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ror Achmet, to come to that prince immediately 1.C.1693. in a pleasure house out of town, where he was & 1405. desirous of conferring with him. The prophet thought as, he had been just preaching on obedience, he ought to give the example. Flattered with the honor which the emperor intended him, he began to think that his preaching had had fome effect. But he had no fooner entered his highness's carriage, which was brought to the mosque door for him, than the officers had him conducted a great way out of town, assuring him, that he would never return to Adrianople again, and that if he did not endeavour to disperse his proselytes, he would certainly be put to death in secret. Misri had not the courage necessary for che head of a feat, at least he contradicted himself at the approach of danger; for the prophet never presumed to appear again, though a violent storm, which the same day beat down several tents in the camp, and even several houses in the town, passed for a prodigy in favor of his mission, This supposed miracle staggered feeble minds; so much so, that the emperor wrote with his own hand that he would see Misri and confer with him. The prophei, who remembered the me, nances of the vizier and mufti, preferred an obscure, contemned life, to the glory and danger of apostleship.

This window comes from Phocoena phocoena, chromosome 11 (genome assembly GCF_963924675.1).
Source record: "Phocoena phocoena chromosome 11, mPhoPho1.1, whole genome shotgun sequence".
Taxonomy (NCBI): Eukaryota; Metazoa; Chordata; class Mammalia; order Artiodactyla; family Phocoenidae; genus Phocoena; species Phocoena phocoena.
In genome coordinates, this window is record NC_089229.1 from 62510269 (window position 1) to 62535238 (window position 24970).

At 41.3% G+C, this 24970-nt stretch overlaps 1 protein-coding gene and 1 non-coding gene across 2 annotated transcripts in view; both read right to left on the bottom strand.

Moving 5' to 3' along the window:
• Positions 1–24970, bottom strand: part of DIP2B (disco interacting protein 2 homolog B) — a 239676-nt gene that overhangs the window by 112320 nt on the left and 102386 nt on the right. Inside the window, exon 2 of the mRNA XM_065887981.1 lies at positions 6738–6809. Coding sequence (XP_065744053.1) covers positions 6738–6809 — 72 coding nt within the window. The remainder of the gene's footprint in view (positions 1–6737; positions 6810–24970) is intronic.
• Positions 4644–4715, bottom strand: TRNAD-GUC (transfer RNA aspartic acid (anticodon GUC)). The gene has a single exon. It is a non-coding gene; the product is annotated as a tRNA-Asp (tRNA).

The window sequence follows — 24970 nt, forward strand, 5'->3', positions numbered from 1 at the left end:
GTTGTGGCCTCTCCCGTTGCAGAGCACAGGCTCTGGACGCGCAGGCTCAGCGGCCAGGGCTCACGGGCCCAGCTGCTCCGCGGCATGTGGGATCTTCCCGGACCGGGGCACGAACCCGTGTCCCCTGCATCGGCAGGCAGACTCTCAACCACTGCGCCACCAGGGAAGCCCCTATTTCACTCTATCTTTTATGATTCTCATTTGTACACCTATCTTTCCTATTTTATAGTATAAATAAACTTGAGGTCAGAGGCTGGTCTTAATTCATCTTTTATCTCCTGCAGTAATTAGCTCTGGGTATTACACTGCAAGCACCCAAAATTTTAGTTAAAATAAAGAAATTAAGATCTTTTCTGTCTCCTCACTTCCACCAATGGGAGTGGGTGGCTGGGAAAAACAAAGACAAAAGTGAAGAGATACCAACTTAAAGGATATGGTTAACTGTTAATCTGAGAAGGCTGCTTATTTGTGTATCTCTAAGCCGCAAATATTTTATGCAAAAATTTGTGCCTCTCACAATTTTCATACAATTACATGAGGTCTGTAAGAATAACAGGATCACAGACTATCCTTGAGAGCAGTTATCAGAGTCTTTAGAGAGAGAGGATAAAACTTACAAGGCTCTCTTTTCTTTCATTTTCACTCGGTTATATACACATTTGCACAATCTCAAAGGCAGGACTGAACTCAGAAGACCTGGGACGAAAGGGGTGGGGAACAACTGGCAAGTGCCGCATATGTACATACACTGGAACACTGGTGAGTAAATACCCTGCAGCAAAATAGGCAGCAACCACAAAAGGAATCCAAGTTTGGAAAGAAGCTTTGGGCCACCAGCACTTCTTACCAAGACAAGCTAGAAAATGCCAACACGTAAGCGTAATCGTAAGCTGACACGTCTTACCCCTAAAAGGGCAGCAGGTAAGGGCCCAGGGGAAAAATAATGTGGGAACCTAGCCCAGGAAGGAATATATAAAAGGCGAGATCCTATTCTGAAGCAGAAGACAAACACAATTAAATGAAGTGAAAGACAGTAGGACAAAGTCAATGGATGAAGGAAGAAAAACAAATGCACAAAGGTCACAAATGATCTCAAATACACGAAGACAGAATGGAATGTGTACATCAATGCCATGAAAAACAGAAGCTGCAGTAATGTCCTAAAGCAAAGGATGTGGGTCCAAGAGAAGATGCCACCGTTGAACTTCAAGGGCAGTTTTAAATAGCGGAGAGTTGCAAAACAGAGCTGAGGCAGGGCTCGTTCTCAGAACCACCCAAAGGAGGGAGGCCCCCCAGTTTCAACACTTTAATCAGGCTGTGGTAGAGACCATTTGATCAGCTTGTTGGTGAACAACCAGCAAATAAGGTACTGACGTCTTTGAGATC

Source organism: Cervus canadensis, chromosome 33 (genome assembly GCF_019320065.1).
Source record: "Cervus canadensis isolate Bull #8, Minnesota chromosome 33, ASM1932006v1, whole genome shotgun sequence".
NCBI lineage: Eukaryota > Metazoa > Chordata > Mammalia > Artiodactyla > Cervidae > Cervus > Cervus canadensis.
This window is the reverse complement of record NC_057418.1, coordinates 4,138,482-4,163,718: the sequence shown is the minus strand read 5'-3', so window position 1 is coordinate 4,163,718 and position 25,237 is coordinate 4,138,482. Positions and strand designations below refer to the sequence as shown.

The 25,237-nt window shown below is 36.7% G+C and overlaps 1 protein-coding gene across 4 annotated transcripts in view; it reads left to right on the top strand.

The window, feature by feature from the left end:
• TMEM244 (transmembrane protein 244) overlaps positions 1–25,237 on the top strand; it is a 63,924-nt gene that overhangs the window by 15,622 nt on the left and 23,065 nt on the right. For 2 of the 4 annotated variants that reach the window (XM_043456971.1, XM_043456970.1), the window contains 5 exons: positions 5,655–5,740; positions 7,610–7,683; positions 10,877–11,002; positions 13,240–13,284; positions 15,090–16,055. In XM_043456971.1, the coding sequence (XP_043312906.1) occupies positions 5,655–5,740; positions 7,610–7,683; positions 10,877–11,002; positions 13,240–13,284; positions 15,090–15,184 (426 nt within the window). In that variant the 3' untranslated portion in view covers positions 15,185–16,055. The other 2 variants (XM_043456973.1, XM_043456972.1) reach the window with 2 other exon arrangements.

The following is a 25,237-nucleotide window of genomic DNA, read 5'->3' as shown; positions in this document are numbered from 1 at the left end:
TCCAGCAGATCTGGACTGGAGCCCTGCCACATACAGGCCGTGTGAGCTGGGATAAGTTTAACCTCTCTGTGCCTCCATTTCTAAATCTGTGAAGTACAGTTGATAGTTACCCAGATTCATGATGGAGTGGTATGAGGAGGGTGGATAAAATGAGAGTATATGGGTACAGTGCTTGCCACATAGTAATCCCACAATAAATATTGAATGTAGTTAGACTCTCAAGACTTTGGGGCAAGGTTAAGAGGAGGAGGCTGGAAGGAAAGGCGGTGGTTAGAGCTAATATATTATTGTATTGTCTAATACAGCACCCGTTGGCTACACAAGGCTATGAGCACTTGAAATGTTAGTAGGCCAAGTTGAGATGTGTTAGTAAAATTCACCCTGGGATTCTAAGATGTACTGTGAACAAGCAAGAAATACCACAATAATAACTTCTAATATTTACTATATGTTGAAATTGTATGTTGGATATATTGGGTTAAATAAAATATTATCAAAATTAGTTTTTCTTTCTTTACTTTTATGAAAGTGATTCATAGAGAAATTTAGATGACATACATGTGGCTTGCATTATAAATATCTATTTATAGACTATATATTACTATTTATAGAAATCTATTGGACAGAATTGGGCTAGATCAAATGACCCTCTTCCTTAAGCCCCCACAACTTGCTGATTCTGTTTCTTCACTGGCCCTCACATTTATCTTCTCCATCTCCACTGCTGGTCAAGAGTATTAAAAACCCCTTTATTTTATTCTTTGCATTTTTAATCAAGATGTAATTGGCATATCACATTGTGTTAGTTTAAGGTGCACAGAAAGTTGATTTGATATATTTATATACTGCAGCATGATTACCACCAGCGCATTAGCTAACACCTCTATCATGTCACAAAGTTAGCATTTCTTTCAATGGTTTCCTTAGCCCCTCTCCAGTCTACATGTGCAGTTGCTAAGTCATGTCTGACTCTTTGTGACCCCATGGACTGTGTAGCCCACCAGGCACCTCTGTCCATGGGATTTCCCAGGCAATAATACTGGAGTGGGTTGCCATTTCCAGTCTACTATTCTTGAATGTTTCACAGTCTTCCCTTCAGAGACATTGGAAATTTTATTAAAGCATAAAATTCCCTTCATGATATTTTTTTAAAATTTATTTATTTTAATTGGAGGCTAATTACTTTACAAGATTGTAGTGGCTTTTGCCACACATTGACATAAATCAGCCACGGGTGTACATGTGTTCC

About the same time, a dreadful fire broke out Fire at in Constantinople, which the superstitious might

tinople. again take for a fgn of God's wrathi A violent

D

wind

Constan

VOL. IV.

J.C. 1693. wind carried vortices of flames into wooden Heg.1104, & 1105. houses, which, being neither deep nor high, were

set on fire in an instant. The Turks have neither fufficient order nor industry to guard against this too frequent calamity. Sir Paul Ricaut reports that in less than two days one quarter of the city was in a blaze. It is to be presumed that this historian exaggerates, as no other writer, nor the dispatches from the French ambassador, make any mention of this disaster. But, as we have already remarked, a fire at Constantinople is of much less consequence than it would be elsewhere, as the houses not being of much value, and wood being very common in European